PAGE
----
In several series, the proportion of round cell and the histologic grade represent a prognostic factor influencing the overall survival. This was confirmed by our data: overall survival was 95% at 5 years and 87% at 10 years for MLs with round cells < 5% and 80% at 5 years and 80% at 10 years for MLs with round cells > 5%. Fiore et al. reported 93% overall survival for patients with MLs including round cell forms [13]. Haniball et al. reported a dramatically worse 5-year survival of 58% [17] highlighting that round cell > 5% increases the risk of local recurrence by more than 3 times and concluding that this subgroup of patients should primarily be treated by radiotherapy and chemotherapy. Dalal found an overall survival rate of 92% at 5 years for patients with round cells < 5% compared to 74% of patients with round cells > 5% [25].

The role of chemotherapy in patients with soft tissue sarcomas has been extensively investigated [26] and several studies highlighted the potential sensitivity of liposarcoma to chemotherapy [23, 2628]. Given the high risk of developing metastases, high grade MLs are suitable to chemotherapy and to new experimental protocols.

Tumoral site (upper limb, lower limb, and trunk) did not result in a significant risk factor, even though the few number of patients with trunk localization could have hampered statistical significance.

Tumor size is generally considered a prognostic factor for soft tissue sarcomas. Several studies have reported that larger tumors > 10 cm are associated with a poor prognosis [19, 20, 22, 29]. Size did not represent a significant prognostic factors in our series.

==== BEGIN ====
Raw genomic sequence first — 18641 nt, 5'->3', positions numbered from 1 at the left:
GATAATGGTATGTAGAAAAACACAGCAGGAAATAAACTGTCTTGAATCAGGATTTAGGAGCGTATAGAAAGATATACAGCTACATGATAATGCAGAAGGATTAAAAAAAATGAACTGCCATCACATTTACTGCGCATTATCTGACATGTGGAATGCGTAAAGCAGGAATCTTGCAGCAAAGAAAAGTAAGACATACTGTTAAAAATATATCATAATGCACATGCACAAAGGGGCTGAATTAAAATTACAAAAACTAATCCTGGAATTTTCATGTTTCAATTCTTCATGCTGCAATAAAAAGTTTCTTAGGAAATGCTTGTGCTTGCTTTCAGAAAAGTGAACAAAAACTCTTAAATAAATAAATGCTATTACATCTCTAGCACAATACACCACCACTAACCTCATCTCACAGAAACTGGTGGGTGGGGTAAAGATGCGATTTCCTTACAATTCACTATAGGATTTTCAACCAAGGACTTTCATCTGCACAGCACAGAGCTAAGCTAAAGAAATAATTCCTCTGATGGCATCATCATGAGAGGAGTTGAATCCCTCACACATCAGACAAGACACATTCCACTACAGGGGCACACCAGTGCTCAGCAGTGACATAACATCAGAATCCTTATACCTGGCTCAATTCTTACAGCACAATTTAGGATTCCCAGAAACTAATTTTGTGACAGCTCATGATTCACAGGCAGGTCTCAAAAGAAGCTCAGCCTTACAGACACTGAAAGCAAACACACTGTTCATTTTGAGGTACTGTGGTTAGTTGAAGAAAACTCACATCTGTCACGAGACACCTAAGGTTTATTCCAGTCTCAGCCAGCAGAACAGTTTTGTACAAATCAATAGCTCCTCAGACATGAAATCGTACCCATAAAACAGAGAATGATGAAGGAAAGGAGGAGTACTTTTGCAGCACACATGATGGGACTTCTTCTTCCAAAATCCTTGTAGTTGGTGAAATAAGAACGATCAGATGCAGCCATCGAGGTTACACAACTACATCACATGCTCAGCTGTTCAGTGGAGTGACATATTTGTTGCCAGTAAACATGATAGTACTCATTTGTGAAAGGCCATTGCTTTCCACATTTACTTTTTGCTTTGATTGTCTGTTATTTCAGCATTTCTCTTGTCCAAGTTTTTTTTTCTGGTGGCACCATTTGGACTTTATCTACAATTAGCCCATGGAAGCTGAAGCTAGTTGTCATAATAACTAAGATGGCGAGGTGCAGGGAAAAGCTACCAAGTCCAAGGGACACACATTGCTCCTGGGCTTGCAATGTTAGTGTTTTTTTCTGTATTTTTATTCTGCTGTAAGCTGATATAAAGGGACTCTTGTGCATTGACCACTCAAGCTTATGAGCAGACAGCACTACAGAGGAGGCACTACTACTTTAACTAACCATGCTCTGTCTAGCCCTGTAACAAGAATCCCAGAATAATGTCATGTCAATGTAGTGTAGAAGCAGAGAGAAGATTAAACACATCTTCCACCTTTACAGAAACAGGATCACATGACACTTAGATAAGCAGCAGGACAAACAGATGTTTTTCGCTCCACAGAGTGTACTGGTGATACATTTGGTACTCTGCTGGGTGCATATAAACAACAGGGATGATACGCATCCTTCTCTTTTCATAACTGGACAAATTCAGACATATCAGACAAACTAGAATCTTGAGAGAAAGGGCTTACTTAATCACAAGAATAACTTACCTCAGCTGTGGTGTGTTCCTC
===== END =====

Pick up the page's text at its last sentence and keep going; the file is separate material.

Local recurrence in our series was associated with an increased risk to develop metastases () and death due to cancer. Five patients who developed early local recurrence, simultaneously or subsequently developed metastases and all died. Early local recurrence is generally considered a poor prognostic indicator [19].

According to other authors, we observed a high rate of extrapulmonary metastases in MLs. Metastatic spread involved the lungs in 45% of cases and extrapulmonary sites in 55% of cases. Estourgie reported extrapulmonary metastases in 55% of patients with metastastic disease and recommended to follow up the patients with regular CT scan of the abdomen and pelvis [11]. Guadagnolo et al. reported 78% of metastasis localized in extrapulmonary sites, of which 48% in retroperitoneal space [23]. Several other authors found a high rate of extrapulmonary metastases in MLs, ranging from 41% to 77% [10, 12, 13, 18]. From these reports, common sites of metastases were the retroperitoneum, the abdominal and thoracic wall, and the abdominal cavity. Schwab et al. reported the skeleton as the most frequent site of metastasis, identifying 8 patients with skeletal lesions in a population of 184 MLs (4.3%). In this series, more than half of metastases (56%) were skeletal lesions, in particular localized to the spine, 70% in the absence of pulmonary localizations [8].

The reason of the tendency of MLs to metastatic spread in extrapulmonary sites is not clear. Ogose et al. speculated that the abundance of fat tissue in metastatic sites, such as the subcutaneous tissue, retroperitoneum, bone marrow, and the epidural space might favour the metastatic seeding [30].